Sometimes, at look at past films now (1976-2019 in this case) can remind us that, just perhaps, the best bits of cinema have already been made.
In this monstrously creative venture by first-time director-writer Serge Gainsbourg—mostly known as a composer of soundtracks, the notion of who do I love, how do I love, is laid as bare as the three principals who find themselves in a love triangle that might need a murder to fully satisfy everyone.
Joe Dallesandro (eight years after his triumph in the first of Paul Morrisey’s trilogy, beginning with Flesh—cross-reference below) playing Krassky—er, Krass for short (but not hiding his famous “Joe” tattoo), ekes out a living as a garbage dump truck driver, while his workmate (the just furry-enough Hugues Quester as the ever-jealous Padovan) eats out his colleague at every available opportunity. A hilarious scene of picking up a covey of fellow road travellers whose vehicle has finally balked at its reckless driver, ends with a literal dump for the ages.
Ready for an unordered beer (coffee and two hamburgers was the request), Krassky is suddenly smitten with Johnny (named as such for her small breasts and short haircut—Jane Birkin—cross-reference below—delivers a performance of extraordinary honesty and courage).
Stirring the racial/homophobic pot is Johnny’s boss, Boris (done up to a grouchy T by René Kolldehoff).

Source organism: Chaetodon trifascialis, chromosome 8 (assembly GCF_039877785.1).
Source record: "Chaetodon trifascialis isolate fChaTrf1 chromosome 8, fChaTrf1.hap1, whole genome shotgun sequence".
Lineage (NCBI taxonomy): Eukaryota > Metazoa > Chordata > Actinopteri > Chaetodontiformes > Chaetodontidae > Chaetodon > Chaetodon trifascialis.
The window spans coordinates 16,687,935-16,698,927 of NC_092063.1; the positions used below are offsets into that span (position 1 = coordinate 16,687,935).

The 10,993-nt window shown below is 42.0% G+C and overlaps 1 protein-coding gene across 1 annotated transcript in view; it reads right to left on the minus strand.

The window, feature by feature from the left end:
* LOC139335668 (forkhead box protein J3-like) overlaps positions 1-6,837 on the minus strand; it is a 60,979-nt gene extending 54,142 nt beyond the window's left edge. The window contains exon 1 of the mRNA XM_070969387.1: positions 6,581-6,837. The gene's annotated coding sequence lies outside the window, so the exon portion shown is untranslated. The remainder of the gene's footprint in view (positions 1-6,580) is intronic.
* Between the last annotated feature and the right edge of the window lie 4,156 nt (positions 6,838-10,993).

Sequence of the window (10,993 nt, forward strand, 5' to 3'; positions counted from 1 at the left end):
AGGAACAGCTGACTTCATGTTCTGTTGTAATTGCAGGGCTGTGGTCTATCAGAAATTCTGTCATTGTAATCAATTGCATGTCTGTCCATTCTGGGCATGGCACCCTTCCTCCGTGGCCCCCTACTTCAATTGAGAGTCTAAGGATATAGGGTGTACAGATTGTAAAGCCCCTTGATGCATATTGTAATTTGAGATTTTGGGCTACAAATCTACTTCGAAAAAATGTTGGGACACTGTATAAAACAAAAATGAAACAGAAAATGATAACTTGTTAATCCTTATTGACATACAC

At the centre of it all is the sex. Unable to get erect with Johnny in the “prescribed” manner/position, Krassky is all boner when she flips over and offers her ass. The problem now being that as she is impaled by a considerable amount of flesh, her resultant screams arouse the landlord to evict his horny tenants (two of these in modest digs; one, upscale—but not upscale enough to ensure “hearing the other way” from paid-off managers).
Along this inventively created journey (the honky-tonk piano interventions adding much to the feel and style), a quote from Shakespeare (“Alas poor Yorick) in the garbage heaps, some banjo stylings, and an amateur striptease competition (bodies hot and cool, expressions matching their owners) adds universal depth to the main narrative.
To obtain her heart’s desire, Johnny professes, “I’m a boy.” To win his lover back, Padovan employs his perpetually present plastic bag to the point of almost snuff. Shaken to her naked core, Johnny—faced with losing the only being who has ever fulfilled her—screaming or not—also abandons her love and dignity, declaiming “I didn’t mean it,” far too late.
Not a film for the squeamish (“Isn’t life grand?”), a viewing is highly recommended. JWR